One of my pet peeves about arguments over the role of money in elections is that the discussion usually focuses so heavily on campaign contributions, while leaving out other intersections of money in politics--like the role of lobbying.
To illustrate, here's data on the total cost of elections to the candidates from the ever-useful Center for Responsive Politics its Open Secrets website. The yellow bars show costs of Congressional elections, while the green bars show costs of presidential races. Thus, this year's election will cost Congressional candidates about $5 billion, while the total cost of the 2016 Congressional and Presidential campaign was more like $6 billion.
I'll say in passing that the idea of Congressional and Presidential political candidates spending $5-$6 billion on their campaigns doesn't strike me as all that high, not in the context of a country with 250 million or so adults who are potential voters and an economy approaching $20 trillion. For example, Comcast and Proctor & Gamble, the two US companies that do the most advertising, spent $5.7 billion and $4.4 billion on advertising in 2017, respectively. The Journal of Economic Perspectives (where I work as Managing Editor) ran an article back in the Winter 2003 issue called "Why is There so Little Money in U.S. Politics?" by Stephen Ansolabehere, John M. de Figueiredo, and James M. Snyder Jr., and that still strikes me as the relevant question.
But the bigger issue is that we can see pretty clearly what campaign spending goes for: advertising, mailing, travel appearances, and so on. That spending needs to be disclosed and accounted for. Contrary to what a lot of commentary seems to imply, campaign contributions are not personal income to politicians. In contrast, spending on lobbyists is cloaked in mystery. The amounts spent on lobbying are supposed to be disclosed, but what precisely is included in lobbying is often not very clear. The activities of lobbyists, and in particular how they influence or even just write the fine print that affects their employers, does not happen in public. The effects of lobbying are typically not known or disclosed.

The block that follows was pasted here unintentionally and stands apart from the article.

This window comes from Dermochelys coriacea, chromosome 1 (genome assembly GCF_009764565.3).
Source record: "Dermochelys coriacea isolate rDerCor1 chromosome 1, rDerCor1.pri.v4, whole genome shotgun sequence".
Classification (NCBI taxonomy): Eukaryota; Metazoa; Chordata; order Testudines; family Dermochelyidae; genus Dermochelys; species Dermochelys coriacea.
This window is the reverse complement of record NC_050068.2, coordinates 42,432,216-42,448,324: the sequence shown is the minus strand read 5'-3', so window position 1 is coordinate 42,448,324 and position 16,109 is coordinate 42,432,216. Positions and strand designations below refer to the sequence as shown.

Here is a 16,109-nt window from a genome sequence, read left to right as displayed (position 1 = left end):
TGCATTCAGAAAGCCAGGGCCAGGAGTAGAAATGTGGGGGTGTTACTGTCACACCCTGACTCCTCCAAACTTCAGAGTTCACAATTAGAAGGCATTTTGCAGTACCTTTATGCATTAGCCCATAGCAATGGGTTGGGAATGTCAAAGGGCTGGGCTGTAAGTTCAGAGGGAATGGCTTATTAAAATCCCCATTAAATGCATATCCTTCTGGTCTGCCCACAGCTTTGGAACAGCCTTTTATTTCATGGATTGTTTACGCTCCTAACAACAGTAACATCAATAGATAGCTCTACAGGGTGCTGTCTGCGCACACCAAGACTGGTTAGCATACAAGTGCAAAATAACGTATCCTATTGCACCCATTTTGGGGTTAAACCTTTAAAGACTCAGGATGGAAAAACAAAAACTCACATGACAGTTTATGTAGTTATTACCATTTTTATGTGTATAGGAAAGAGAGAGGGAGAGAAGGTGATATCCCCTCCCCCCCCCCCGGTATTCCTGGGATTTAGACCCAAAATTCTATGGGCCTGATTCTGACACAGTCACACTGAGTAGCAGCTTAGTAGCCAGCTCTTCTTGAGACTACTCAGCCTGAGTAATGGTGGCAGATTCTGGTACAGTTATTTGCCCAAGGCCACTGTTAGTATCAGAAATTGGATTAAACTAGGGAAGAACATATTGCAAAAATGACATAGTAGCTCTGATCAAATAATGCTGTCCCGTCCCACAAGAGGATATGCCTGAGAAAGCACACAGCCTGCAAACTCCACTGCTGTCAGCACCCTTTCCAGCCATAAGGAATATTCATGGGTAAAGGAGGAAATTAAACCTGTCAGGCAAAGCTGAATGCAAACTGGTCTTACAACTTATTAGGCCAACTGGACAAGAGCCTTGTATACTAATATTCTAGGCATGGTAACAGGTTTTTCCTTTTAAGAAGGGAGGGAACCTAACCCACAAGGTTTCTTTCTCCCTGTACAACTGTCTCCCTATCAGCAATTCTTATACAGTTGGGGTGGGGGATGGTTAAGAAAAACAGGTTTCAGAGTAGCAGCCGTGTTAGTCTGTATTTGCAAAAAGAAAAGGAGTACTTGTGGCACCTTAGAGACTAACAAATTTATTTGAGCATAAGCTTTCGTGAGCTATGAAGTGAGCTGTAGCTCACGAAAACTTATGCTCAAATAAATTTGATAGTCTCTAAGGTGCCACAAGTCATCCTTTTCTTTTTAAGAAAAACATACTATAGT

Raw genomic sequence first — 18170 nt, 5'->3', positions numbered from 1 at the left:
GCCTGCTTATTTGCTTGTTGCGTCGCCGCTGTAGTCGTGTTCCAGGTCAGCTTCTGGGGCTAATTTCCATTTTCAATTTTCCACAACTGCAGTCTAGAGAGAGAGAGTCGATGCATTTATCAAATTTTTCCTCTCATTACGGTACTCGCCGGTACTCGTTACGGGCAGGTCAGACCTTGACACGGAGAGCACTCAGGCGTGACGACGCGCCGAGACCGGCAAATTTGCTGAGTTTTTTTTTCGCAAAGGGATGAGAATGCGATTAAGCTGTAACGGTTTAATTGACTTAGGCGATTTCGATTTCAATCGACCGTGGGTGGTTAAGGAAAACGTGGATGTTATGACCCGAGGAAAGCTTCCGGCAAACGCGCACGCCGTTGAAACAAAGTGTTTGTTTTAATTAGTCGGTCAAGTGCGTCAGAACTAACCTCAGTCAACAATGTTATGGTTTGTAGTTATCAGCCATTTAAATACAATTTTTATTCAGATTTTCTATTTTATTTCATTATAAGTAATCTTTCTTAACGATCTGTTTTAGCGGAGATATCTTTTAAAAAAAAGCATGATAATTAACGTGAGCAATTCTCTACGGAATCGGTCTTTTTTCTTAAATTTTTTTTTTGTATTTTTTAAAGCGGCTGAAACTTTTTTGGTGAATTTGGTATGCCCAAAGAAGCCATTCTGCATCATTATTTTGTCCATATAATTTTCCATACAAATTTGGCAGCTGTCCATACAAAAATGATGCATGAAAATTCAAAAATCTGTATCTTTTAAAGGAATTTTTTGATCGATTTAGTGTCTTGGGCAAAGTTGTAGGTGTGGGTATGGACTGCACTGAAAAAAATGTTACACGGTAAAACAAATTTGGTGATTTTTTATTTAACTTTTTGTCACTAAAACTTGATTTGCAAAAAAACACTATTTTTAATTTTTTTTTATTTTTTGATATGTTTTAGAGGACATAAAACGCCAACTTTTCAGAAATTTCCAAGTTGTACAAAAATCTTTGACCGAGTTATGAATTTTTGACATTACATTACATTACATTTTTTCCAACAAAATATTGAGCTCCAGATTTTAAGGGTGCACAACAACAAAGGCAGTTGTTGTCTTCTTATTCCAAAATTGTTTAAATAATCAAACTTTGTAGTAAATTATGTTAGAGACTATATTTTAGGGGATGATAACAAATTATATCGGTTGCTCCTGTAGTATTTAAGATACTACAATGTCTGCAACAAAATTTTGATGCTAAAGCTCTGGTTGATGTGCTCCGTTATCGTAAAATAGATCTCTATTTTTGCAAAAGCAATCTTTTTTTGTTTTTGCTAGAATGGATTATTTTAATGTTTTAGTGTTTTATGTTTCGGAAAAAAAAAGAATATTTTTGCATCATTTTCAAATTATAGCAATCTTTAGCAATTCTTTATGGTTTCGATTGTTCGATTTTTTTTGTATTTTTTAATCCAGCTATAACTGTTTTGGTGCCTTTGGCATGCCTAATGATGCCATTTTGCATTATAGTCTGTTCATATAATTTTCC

From the Open Secrets website, here is spending with officially registered lobbyists, which is almost certainly a substantial understatement of total spending on activities that bear a strong resemblance to lobbying. (For example, corporate charitable contributions are often given in a way that seems designed to exert political influence.)
Notice that the spending on lobbying is annual, while the above spending on campaigns is every other year. To put it another way, spending on lobbying doesn't go away in-between elections. Over time, it exceeds campaign spending. And remember that when many politicians leave office, their future stream of income comes in large part from using their political connections and lobbyists--whether they officially register to do so or not.
I do worry about whether the low and emotive campaign ads I see, from all sides of the political spectrum, have much effects. Are the people who write and place such ads really understanding what moves voter turnout or voting decisions? But that said, the lobbying that I don't see seems to me a more serious issue for what ends up being written into laws and rules.
A version of this article first appeared on Conversale Economist.
Timothy Taylor is an American economist. He is managing editor of the Journal of Economic Perspectives, a quarterly academic journal produced at Macalester College and published by the American Economic Association. Taylor received his Bachelor of Arts degree from Haverford College and a master's degree in economics from Stanford University. At Stanford, he was winner of the award for excellent teaching in a large class (more than 30 students) given by the Associated Students of Stanford University. At Minnesota, he was named a Distinguished Lecturer by the Department of Economics and voted Teacher of the Year by the master's degree students at the Hubert H. Humphrey Institute of Public Affairs. Taylor has been a guest speaker for groups of teachers of high school economics, visiting diplomats from eastern Europe, talk-radio shows, and community groups. From 1989 to 1997, Professor Taylor wrote an economics opinion column for the San Jose Mercury-News. He has published multiple lectures on economics through The Teaching Company. With Rudolph Penner and Isabel Sawhill, he is co-author of Updating America's Social Contract (2000), whose first chapter provided an early radical centrist perspective, "An Agenda for the Radical Middle". Taylor is also the author of The Instant Economist: Everything You Need to Know About How the Economy Works, published by the Penguin Group in 2012. The fourth edition of Taylor's Principles of Economics textbook was published by Textbook Media in 2017.